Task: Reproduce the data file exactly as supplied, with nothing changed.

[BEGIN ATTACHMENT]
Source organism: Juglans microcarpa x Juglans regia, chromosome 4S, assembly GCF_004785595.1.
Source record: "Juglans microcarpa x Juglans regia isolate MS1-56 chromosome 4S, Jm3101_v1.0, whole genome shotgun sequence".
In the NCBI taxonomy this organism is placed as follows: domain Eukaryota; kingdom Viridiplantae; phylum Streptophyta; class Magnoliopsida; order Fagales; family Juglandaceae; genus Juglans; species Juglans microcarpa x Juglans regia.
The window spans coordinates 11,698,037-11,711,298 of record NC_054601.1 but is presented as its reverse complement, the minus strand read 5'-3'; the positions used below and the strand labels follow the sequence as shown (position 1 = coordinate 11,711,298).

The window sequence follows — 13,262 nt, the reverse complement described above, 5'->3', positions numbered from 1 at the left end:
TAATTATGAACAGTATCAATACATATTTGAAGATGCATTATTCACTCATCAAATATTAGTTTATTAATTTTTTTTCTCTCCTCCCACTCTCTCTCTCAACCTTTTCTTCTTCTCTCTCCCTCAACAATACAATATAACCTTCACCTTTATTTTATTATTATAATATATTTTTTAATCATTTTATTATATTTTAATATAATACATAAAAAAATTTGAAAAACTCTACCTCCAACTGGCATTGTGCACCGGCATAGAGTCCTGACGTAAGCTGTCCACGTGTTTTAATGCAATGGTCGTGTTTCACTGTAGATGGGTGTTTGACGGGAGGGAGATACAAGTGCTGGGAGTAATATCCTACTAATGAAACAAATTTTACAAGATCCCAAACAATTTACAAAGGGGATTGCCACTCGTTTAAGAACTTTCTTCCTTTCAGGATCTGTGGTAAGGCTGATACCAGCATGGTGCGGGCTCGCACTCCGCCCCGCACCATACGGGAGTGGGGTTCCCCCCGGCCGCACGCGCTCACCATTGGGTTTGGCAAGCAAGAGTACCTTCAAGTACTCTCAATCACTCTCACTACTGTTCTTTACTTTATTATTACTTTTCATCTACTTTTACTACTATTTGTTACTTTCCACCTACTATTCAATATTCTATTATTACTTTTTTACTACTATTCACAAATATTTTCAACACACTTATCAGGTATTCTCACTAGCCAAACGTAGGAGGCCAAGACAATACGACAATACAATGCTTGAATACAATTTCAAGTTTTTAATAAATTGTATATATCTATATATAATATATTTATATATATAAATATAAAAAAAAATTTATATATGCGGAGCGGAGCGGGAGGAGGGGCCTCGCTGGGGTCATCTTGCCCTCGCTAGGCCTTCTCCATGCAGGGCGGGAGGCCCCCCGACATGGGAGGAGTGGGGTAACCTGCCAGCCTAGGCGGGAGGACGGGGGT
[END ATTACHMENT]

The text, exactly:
Source organism: Juglans microcarpa x Juglans regia, chromosome 4S, assembly GCF_004785595.1.
Source record: "Juglans microcarpa x Juglans regia isolate MS1-56 chromosome 4S, Jm3101_v1.0, whole genome shotgun sequence".
In the NCBI taxonomy this organism is placed as follows: domain Eukaryota; kingdom Viridiplantae; phylum Streptophyta; class Magnoliopsida; order Fagales; family Juglandaceae; genus Juglans; species Juglans microcarpa x Juglans regia.
The window spans coordinates 11,698,037-11,711,298 of record NC_054601.1 but is presented as its reverse complement, the minus strand read 5'-3'; the positions used below and the strand labels follow the sequence as shown (position 1 = coordinate 11,711,298).

The window sequence follows — 13,262 nt, the reverse complement described above, 5'->3', positions numbered from 1 at the left end:
TAATTATGAACAGTATCAATACATATTTGAAGATGCATTATTCACTCATCAAATATTAGTTTATTAATTTTTTTTCTCTCCTCCCACTCTCTCTCTCAACCTTTTCTTCTTCTCTCTCCCTCAACAATACAATATAACCTTCACCTTTATTTTATTATTATAATATATTTTTTAATCATTTTATTATATTTTAATATAATACATAAAAAAATTTGAAAAACTCTACCTCCAACTGGCATTGTGCACCGGCATAGAGTCCTGACGTAAGCTGTCCACGTGTTTTAATGCAATGGTCGTGTTTCACTGTAGATGGGTGTTTGACGGGAGGGAGATACAAGTGCTGGGAGTAATATCCTACTAATGAAACAAATTTTACAAGATCCCAAACAATTTACAAAGGGGATTGCCACTCGTTTAAGAACTTTCTTCCTTTCAGGATCTGTGGTAAGGCTGATACCAGCATGGTGCGGGCTCGCACTCCGCCCCGCACCATACGGGAGTGGGGTTCCCCCCGGCCGCACGCGCTCACCATTGGGTTTGGCAAGCAAGAGTACCTTCAAGTACTCTCAATCACTCTCACTACTGTTCTTTACTTTATTATTACTTTTCATCTACTTTTACTACTATTTGTTACTTTCCACCTACTATTCAATATTCTATTATTACTTTTTTACTACTATTCACAAATATTTTCAACACACTTATCAGGTATTCTCACTAGCCAAACGTAGGAGGCCAAGACAATACGACAATACAATGCTTGAATACAATTTCAAGTTTTTAATAAATTGTATATATCTATATATAATATATTTATATATATAAATATAAAAAAAAATTTATATATGCGGAGCGGAGCGGGAGGAGGGGCCTCGCTGGGGTCATCTTGCCCTCGCTAGGCCTTCTCCATGCAGGGCGGGAGGCCCCCCGACATGGGAGGAGTGGGGTAACCTGCCAGCCTAGGCGGGAGGACGGGGGT